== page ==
Survey: Employees say wellness programs improve health, productivity
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More than half of employees with access to workplace wellness programs say the programs have a positive impact on their health, according to UnitedHealthcare’s annual Wellness Check Up Survey.
In addition, most employees without access to wellness programs want them, especially Baby Boomer employees, according to the annual survey, which examines employees’ opinions nationwide about company-sponsored wellness programs and other health-related subjects.
The Wellness Check Up Survey shows why investing in wellness programs is up among U.S. companies, with 70 percent of employers offering such initiatives compared to 58 percent in 2008, according to the Society for Human Resource Management. We recently wrote an article about how many companies see wellness programs as important components of overall well-being initiatives, which take a broad, holistic approach to helping members navigate their health care journey.
There are good reasons why workplace wellness programs are increasing in popularity among employees and employers, according to Rebecca Madsen, UnitedHealthcare chief consumer officer.
“This year’s results underscore the importance of workplace wellness programs, which can encourage well-being, prevent disease before it starts and, as a result, help lower medical costs,” Madsen said. “By investing in wellness programs, employers are in a unique position to drive engagement and create healthier, happier and more productive workforces.”
More than half (53 percent) of people with access to wellness programs say wellness programs improve their health, the survey found. Employees say the programs have helped them: pay attention to their health (88 percent); lose weight (67 percent); improve productivity (62 percent); cut down on sick days (56 percent); and detect disease (30 percent).
Three out of four (73 percent) of those employees who do not have access to wellness programs wanted access to them, including 42 percent who are “very interested.” Nearly 85 percent of Baby Boomers – defined as people between 54 and 72 years old – want wellness programs, more so than any other age group.
But there also appears to be opportunity for wellness programs to be even more effective in engaging employees in their health. Just 29 percent of all respondents said they are willing to devote an hour or more each day to health-related activities, such as consistent exercise, researching healthy recipes or engaging in wellness coaching. Among employees with access to a wellness program, 31 percent said they are willing to devote that amount of time each day to their health, compared to 26 percent without access to a wellness program.
Meanwhile, many employees may overestimate their activity levels. Nearly three of four (74 percent) employees claim they meet government recommendations for physical activity, defined as at least 2 ½ hours per week of moderate-intensity aerobic activity and two days or more per week with moderate- or high-intensity muscle-strengthening activities. However, the Centers for Disease Control & Prevention reports that just 20 percent of Americans meet those recommended guidelines.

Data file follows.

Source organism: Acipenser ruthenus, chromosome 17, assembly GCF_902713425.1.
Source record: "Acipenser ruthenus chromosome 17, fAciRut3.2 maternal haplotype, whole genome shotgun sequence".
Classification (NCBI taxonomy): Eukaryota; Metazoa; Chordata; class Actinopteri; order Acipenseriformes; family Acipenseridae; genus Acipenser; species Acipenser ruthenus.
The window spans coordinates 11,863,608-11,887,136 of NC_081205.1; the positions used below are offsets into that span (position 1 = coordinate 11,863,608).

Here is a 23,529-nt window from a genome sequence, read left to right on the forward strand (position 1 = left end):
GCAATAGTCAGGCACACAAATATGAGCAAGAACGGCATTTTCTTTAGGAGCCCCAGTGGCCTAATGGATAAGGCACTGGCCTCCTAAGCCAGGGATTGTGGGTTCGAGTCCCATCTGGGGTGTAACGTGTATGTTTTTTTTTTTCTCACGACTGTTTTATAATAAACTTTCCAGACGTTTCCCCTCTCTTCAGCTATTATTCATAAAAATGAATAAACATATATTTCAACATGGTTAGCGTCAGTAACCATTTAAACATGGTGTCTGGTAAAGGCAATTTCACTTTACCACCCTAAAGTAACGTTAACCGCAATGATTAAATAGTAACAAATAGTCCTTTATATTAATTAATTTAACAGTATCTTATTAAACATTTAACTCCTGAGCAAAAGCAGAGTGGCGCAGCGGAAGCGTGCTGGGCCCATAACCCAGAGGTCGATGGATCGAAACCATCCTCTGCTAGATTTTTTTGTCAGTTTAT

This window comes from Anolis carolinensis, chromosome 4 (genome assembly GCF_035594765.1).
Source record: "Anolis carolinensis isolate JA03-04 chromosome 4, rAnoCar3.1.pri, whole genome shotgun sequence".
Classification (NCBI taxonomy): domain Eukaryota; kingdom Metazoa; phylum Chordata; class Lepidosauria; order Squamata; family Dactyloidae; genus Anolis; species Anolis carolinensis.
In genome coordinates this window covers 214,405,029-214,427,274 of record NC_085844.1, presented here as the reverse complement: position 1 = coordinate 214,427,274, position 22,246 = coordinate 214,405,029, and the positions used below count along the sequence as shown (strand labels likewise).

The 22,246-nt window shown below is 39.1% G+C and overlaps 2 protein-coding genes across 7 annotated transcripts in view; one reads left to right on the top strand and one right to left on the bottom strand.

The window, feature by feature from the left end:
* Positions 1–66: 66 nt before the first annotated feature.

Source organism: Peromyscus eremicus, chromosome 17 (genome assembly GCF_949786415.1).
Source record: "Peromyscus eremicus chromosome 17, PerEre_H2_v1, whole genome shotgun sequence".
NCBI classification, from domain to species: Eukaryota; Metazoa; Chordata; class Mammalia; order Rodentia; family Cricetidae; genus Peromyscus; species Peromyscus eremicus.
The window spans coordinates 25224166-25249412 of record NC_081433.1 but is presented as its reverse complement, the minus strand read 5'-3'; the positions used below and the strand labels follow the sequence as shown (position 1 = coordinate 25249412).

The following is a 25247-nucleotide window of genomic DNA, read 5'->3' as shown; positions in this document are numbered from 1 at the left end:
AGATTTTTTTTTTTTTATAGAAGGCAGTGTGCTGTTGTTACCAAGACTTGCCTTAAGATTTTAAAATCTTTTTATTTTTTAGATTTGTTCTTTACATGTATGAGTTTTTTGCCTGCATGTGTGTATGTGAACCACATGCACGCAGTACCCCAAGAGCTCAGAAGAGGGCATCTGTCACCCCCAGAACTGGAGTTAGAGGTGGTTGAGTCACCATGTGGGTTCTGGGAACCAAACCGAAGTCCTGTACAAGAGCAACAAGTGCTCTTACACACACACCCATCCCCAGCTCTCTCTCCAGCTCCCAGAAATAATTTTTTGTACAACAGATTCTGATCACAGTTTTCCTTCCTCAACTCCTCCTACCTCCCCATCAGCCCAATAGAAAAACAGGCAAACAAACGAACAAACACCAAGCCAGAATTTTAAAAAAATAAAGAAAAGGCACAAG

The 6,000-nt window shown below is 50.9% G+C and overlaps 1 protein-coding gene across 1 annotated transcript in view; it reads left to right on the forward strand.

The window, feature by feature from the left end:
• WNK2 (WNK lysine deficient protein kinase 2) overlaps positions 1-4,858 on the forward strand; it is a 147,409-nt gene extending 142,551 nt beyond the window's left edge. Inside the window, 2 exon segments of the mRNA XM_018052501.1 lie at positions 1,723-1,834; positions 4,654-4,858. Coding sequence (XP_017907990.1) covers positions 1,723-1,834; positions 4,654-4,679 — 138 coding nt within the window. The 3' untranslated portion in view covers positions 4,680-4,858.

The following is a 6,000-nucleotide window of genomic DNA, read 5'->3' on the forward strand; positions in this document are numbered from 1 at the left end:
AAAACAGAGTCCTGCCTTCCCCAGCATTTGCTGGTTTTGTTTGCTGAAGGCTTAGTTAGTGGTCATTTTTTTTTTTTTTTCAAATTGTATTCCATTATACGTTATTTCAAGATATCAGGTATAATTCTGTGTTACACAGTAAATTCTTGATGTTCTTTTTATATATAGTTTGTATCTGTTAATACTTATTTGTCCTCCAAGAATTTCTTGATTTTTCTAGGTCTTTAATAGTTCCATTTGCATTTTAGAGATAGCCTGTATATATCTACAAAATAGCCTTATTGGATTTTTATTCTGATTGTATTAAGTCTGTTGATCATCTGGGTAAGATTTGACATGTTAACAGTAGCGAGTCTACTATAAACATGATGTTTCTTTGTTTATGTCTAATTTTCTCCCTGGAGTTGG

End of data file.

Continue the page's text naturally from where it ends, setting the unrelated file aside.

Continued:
Other key findings of the survey include:
- More employees own activity trackers now than in recent years. More than twice as many employees own an activity tracker than in 2016 (27 percent versus 13 percent), comparing the results of the new UnitedHealthcare survey to an earlier one.
- Most employees recognize the value of meditation. Most employees (89 percent) said meditation, or mindfulness, has a positive impact on a person's overall health and well-being, including 41 percent who believe such activities can have a “significant impact.”
- Most employees understand the connection between hearing and overall health. Most respondents (94 percent) understand that exposure to loud sounds can cause hearing loss, including 50 percent correctly recognizing that both one-time exposure to a loud sound and cumulative exposure to moderately loud sounds can harm hearing health. Nearly 80 percent said hearing loss can also affect a person’s health through increased risk of depression (64 percent), higher risk of falls (47 percent) and greater risk of dementia (35 percent). Less than one in five respondents (16 percent) incorrectly said that hearing loss has no connection to overall health.
- Many employees do not recognize the connection between lifestyle choices and chronic health conditions. Just one in six (16 percent) of survey respondents correctly recognized that as many as 80 percent or more of the incidence of premature chronic conditions, such as heart disease, stroke and diabetes, are caused by modifiable lifestyle choices by rather than genetic factors. More than one-third (34 percent) thought between 50 percent and 79 percent of premature chronic conditions were caused by lifestyle choices, while 45 percent said genetics were to blame for more than half of these diseases.
The UnitedHealthcare “Wellness Check Up Survey” was conducted April 5-8 and April 12-15, 2018, using ORC International’s Telephone CARAVAN omnibus among a landline and cell phone probability sample of 630 adults ages 18 and older and employed full time in the continental United States. The margin of error was plus or minus 3.9 percent at the 95 percent confidence level. For complete survey results, click here.
Find more information about wellness programs here, or contact your UnitedHealthcare representative.